To build a conversation-analyzing AI, we needed to fit a form to several functions. Something that could cling. Something that could both utilize and contain 2 cameras, a Matrix Voice, and speakers. Something cute and unobtrusive you wouldn’t mind sitting on your shoulder all day. What better than a chameleon? (They’ve already got a judgy expression, why not put that to use?) Thus Chameo was born. After many design iterations, we decided on a streamlined chameleon-based look that retained 100% of that classic chameleon charisma.Assembly
- Tetris who? We’re playing a whole new game now. We’ve got batteries. We've got the Matrix Voice. We’ve got Raspberrys of the Pi variety (Zero W and Model 3 A). Make a beautiful sandwich of AI components.
Front view of the innards, with the Matrix Voice on top and servo facing forward
- Spot weld the batteries together. No one needs loose innards wiggling around. And to that effect, glue those pis and circuit boards together.
- Where should Chameo talk? Out of its butt of course. Connect a speaker to the audio amplifier board, which is connected to the Pi 3 A+.
- To keep your companion robot happy and charged, install a convenient micro USB port on the side.
Right side view of the innards, with batteries visible on the bottom and charge port facing forward
- Chameo's body was built from 5mm thick EVA foam. Patterns for the tail, body, and head were drawn up and cut from a foam sheet, then heated (with the ol' heat gun) to retain their shape, and rubber cemented.
The pattern used for Chameo's chunky little body case
- A base to fit Chameo onto the user's shoulder was made in Fusion 360 and 3D printed. With the help of a hot glue gun, magnets were affixed to the base, giving Chameo the staying power a true friend should have.
- The beauty of this chameleon buddy lies in its listening skills. In order to give the Matrix Voice a chance to hear, holes were cut from the sides of the body. This has the added effect of revealing the Matrix Voice's LEDs in action. Beautiful indeed.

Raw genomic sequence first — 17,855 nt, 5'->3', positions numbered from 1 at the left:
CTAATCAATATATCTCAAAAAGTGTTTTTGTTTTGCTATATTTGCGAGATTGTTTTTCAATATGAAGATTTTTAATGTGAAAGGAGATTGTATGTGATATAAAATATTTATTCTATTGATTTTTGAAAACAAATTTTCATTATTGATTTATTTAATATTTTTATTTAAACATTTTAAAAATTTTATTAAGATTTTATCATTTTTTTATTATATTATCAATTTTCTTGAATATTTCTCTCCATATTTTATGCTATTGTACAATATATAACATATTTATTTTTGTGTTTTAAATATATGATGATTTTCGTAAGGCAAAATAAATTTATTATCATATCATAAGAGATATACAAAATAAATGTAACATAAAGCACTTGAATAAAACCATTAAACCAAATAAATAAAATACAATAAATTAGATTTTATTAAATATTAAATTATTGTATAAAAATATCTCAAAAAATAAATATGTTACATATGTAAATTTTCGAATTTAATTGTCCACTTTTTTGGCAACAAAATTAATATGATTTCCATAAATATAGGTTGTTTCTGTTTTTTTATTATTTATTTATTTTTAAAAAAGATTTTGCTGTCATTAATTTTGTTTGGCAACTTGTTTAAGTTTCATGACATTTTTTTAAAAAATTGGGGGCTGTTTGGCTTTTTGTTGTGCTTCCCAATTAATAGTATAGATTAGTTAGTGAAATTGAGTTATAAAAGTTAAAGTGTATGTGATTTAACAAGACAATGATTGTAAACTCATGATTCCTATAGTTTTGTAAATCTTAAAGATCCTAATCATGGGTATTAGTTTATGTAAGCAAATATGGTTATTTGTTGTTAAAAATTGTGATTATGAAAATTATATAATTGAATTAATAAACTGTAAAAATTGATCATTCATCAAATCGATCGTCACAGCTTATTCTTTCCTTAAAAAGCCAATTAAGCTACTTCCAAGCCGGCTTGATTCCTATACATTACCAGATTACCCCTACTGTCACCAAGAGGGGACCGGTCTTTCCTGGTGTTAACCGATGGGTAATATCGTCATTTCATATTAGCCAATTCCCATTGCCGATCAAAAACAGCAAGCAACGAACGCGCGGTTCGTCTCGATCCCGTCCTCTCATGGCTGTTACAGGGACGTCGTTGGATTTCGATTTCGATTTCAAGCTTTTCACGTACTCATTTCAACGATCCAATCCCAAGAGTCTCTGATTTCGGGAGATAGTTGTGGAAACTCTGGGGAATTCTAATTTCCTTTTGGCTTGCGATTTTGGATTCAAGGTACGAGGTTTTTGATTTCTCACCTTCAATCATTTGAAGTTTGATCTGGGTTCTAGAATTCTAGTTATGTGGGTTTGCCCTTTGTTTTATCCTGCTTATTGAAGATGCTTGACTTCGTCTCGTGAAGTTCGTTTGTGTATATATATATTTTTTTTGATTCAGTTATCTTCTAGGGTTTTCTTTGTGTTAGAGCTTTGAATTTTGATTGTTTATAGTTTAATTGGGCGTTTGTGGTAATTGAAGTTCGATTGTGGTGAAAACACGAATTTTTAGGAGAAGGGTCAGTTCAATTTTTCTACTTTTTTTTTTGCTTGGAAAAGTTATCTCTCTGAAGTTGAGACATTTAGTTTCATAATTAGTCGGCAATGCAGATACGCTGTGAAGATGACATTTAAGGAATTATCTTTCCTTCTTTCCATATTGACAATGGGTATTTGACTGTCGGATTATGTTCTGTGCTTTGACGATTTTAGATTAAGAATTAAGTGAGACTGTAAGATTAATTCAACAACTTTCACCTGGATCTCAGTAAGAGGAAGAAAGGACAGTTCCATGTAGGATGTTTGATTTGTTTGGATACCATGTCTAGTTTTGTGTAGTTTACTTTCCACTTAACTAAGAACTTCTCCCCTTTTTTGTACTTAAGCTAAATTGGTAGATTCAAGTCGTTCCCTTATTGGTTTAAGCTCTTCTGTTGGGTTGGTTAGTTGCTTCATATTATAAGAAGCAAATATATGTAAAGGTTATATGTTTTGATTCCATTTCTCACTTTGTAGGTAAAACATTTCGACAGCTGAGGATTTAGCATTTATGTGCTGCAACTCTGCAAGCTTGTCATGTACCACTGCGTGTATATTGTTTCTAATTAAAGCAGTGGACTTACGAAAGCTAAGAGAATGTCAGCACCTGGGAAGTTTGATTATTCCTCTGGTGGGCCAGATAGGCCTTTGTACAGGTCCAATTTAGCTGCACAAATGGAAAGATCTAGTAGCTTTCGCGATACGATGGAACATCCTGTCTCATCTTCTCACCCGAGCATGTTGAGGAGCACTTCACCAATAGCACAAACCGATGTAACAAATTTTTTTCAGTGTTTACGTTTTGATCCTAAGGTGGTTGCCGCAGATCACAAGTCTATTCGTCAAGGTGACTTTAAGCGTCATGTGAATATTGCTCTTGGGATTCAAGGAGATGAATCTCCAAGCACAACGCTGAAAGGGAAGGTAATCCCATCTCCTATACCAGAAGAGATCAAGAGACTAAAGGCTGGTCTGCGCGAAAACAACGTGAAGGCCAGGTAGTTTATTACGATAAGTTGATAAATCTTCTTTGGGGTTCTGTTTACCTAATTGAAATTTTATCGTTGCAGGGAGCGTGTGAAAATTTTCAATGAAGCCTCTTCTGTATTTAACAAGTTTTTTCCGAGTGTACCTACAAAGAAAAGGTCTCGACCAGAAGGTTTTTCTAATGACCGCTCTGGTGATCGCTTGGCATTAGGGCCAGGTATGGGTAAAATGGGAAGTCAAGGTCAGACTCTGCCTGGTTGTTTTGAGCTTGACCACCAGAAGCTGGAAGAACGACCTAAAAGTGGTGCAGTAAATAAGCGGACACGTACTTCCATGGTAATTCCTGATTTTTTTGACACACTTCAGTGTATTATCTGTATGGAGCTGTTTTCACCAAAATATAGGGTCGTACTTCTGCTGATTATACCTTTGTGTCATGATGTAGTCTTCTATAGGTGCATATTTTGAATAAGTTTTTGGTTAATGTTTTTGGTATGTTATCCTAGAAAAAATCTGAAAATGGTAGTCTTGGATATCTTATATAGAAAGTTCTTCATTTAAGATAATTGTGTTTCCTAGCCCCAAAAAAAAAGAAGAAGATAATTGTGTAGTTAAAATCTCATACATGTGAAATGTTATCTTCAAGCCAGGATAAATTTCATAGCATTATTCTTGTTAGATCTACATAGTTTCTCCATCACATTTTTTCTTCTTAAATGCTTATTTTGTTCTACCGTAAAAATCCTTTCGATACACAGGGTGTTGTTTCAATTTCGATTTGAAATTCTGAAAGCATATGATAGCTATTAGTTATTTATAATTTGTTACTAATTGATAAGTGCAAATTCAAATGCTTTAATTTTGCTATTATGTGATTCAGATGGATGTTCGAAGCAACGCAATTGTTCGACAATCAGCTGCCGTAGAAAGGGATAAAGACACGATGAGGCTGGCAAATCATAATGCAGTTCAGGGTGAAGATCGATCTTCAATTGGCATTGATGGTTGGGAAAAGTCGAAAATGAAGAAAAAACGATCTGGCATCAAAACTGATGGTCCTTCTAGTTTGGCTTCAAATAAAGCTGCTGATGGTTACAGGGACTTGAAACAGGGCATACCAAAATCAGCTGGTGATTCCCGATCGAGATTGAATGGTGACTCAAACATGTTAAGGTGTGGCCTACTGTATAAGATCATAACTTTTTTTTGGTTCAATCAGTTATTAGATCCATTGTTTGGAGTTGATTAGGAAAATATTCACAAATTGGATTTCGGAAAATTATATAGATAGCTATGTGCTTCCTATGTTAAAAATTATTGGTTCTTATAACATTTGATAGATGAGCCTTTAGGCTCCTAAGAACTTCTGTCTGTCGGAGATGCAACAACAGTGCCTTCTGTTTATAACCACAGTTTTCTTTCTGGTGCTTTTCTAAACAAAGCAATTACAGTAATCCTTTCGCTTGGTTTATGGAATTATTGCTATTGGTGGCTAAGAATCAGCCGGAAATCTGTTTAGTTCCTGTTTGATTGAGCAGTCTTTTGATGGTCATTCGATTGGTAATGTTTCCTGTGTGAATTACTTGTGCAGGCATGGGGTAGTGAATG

Right side view of Chameo's body, complete with stylish holes to allow the passage of sound
Back view of the elegant speaker hole
- Once paint was applied to the foam, the electronic guts were placed inside the body and head shells.
Clingy in the best way, with the help of magnets
- At this point, Chameo is ready to put its sweet coding to use and listen to your conversations with a discerning ear. It picks up on key phrases to let you know what kinds of tones you're using and how you're coming across. No more wondering how a conversation went or fretting days later about how you sounded during that meeting, phone call, or casual chat.
In this enticing link you will find:
- app.py, a server that hosts the sentiment endpoint, where the Snips Assistant goes to get the ratings of phrases Chameo picks up (mentioned in more detail below)
- formConvo.py, a program that configures the dialogue into data that is usable for the sentiment endpoint (As you will be installing this app directly from the console, this program serves as the source code.)
- readme.md, a handy guide to the order in which Chameo's dandy software should be set up
- sockTest.py, an experiment for interfacing with the direction-of-sound service
How it Works
- Asking Chameo, "How did I come across?" will activate the Snips Assistant. Responding to the keywords "I" and "come across", Snips will query the sentiment endpoint.
- From there, the sentiment endpoint program will pull out the last 1000 words or so out of the database, and separate words based on the direction they originated from to determine who was speaking. In this case, only the user's words will be analyzed because of the "I" keyword.
- Using the textblob library, phrases are rated on a scale of 1 to -1. If/else statements determine negativity, positivity, or neutrality, and then the Snips assistant conveys that to the user verbally. Thus Chameo will be able to provide you with the answers you need.
- In the scope of this tutorial, the cameras were not put into play, but for future iterations, would be used to track the speakers in a conversation and potentially to analyze emotional information from faces.